UNLV's African Student Association (ASA) had their annual Pride of Africa Fashion Show Friday, February 9th, but the clothes weren't the only things that were jaw dropping. In addition to the cultural display of fashion and music from all over Africa, there was a tasty spread of African foods from a variety of countries.

Maebob Enokenwa
Maebob Enokenwa

Here's a run down of the African foods offered at this year's fashion show!

1.  Samosas (or Sambusas)

Maebob Enokenwa

Samosas (also called Sambusas or Samboksas) are a fried dish popular in many regions of the world, including Ethiopia. The one's I tried were spicy and filled with lentils, but they can be made with a variety of savory fillings, such as potatoes, onions, cheese, or meats. 

Maebob Enokenwa

2. Jollof Rice

Depending on the country of origin, Jollof rice can be prepared with a wide array of ingredients. Jollof rice is made with a tomato paste, onion, palm oil, and variety of spices. Because of the simplicity in its preparation, it is typically served in large quantities at gatherings and parties.

3. Nigerian Fried Rice

No your eyes didn't deceive you, fried rice is not just a popular Asian dish! African variations of fried rice are a different take on the traditional Asian food. The main difference is the seasoning and the additives (such as shrimps, meats, vegetables) which can vary with the cook's preference.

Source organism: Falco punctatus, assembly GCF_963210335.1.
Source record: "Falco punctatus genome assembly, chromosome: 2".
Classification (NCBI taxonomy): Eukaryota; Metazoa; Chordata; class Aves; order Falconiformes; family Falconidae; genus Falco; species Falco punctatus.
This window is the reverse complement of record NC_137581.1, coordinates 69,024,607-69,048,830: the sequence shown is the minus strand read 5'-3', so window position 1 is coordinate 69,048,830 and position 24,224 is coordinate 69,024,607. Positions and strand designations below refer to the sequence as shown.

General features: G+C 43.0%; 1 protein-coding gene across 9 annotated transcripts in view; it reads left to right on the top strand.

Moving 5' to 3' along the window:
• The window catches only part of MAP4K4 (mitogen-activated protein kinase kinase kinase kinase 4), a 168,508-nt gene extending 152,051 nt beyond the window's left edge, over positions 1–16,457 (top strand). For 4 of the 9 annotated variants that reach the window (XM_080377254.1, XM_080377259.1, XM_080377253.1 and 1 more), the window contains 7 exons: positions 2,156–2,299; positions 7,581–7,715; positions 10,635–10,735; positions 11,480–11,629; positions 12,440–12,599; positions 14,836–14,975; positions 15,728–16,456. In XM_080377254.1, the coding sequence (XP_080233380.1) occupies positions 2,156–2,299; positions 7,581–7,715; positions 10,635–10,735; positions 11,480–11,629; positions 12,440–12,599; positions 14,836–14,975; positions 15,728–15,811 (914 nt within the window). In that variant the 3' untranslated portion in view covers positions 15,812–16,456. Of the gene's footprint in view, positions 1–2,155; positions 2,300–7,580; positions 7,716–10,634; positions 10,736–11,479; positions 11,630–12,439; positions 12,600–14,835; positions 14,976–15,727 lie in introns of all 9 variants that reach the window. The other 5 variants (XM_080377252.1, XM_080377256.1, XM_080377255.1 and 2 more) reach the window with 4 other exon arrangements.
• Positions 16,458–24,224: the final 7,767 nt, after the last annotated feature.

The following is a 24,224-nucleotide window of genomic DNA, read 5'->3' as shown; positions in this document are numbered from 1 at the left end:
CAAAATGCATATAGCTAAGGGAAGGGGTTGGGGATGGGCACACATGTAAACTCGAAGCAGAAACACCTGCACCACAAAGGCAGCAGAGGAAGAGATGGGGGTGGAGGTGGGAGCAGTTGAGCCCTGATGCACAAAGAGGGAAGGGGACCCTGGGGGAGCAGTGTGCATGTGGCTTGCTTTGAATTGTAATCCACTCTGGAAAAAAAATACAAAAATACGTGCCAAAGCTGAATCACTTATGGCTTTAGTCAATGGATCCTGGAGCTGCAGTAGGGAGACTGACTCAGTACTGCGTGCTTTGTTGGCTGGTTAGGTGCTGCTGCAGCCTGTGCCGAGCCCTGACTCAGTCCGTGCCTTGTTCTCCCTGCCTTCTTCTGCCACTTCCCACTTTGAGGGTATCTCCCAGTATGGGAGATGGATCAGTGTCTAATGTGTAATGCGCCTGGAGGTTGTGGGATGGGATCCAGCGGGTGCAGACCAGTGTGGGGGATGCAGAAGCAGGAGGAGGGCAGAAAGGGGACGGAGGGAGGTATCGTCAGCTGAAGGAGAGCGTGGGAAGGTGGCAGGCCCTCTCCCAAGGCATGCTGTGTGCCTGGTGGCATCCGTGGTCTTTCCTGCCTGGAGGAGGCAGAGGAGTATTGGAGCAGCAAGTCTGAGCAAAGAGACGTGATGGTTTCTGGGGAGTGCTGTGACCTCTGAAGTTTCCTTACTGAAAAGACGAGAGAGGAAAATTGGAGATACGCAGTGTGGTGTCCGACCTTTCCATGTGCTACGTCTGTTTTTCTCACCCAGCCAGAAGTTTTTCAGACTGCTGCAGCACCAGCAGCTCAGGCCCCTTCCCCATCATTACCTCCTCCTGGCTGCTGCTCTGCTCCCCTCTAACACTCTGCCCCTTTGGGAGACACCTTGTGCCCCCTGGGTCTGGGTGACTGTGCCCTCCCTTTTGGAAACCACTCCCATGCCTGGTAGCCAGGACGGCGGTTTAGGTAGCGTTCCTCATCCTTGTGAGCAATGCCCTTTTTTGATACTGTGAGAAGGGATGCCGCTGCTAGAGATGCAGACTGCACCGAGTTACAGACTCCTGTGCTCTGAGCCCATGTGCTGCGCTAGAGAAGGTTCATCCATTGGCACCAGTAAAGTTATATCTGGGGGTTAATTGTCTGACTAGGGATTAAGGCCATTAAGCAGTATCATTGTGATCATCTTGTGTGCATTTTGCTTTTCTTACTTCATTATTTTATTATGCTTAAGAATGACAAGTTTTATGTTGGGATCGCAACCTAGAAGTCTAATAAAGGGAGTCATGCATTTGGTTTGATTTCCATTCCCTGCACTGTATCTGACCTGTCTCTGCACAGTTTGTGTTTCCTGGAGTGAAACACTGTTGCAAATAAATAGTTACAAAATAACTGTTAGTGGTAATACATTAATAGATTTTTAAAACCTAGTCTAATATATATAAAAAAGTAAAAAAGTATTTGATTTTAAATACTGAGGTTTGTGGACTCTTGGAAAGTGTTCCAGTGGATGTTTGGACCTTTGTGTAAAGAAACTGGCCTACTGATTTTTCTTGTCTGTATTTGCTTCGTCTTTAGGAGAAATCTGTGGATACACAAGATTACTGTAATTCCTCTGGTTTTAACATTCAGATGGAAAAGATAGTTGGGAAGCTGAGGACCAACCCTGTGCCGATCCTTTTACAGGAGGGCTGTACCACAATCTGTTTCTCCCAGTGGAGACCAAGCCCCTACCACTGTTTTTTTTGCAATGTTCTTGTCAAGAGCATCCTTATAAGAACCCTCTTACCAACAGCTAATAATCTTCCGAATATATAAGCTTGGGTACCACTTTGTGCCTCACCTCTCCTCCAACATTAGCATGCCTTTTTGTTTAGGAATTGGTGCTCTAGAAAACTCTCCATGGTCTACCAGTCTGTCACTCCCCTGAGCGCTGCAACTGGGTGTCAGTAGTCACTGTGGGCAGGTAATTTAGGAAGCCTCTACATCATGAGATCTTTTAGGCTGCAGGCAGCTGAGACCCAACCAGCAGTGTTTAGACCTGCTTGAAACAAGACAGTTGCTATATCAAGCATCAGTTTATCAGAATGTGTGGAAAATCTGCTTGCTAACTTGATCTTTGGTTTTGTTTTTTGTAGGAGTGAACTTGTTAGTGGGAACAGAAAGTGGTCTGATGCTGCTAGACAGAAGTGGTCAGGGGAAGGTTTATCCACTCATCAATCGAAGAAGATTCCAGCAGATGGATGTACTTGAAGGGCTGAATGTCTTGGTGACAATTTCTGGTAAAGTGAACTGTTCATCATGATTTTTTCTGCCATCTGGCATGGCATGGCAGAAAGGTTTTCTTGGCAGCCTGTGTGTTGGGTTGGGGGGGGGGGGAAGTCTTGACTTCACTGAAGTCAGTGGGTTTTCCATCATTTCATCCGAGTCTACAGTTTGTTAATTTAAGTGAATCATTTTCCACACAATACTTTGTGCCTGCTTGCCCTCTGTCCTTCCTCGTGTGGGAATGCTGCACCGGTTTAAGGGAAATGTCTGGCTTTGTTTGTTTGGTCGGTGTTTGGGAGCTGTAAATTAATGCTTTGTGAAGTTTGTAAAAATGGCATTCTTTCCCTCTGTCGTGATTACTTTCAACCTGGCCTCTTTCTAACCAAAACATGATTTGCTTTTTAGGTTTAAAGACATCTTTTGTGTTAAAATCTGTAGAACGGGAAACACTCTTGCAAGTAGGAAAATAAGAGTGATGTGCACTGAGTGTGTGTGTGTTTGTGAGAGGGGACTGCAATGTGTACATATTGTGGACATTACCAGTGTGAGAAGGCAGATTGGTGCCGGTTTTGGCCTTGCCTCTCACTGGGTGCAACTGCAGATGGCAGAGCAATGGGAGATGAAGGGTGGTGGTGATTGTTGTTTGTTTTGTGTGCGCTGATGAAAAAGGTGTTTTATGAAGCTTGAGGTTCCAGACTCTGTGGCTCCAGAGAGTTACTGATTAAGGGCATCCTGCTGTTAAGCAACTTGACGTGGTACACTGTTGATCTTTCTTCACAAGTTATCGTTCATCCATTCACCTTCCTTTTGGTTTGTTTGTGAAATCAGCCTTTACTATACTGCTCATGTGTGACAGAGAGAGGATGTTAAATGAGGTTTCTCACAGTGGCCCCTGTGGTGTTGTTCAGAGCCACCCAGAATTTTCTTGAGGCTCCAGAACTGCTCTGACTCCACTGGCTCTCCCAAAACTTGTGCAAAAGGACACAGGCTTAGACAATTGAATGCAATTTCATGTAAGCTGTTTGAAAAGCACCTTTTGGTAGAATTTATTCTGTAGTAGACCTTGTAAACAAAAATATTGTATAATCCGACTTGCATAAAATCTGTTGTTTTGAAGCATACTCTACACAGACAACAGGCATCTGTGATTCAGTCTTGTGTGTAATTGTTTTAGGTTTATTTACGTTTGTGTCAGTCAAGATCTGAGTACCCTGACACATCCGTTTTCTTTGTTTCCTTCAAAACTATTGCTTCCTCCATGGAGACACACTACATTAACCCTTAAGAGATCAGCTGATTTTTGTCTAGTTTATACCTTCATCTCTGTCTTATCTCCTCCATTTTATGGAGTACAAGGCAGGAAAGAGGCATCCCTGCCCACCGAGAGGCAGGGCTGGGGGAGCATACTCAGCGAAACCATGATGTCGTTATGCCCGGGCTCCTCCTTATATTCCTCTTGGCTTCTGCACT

4. Puff Puff

This sub-Saharan delicacy goes by many names across Western and Central Africa. This sweet treat is a deep fried dough ball that is reminiscent of a doughnut ball, just not as sweet. I've seen this tasty snack be eaten alone or accompanying a spicy plate of beans to balance out the flavor. A great companion to most African foods!

5. Nigerian Meat Pie

Maebob Enokenwa

A good way to describe meat pies are as a savory turnover. Nigerian Meat Pies can be either fried or baked and filled with different types of meat. The one pictured is pork, but some variations can be prepared vegetarian with just onions and tomatoes.

Special thanks to Anna Opara, president of ASA, for helping with this article. For more information on UNLV's African Student Association you can find them on twitter @ASAUNLV, instagram @unlvasa, or on Facebook!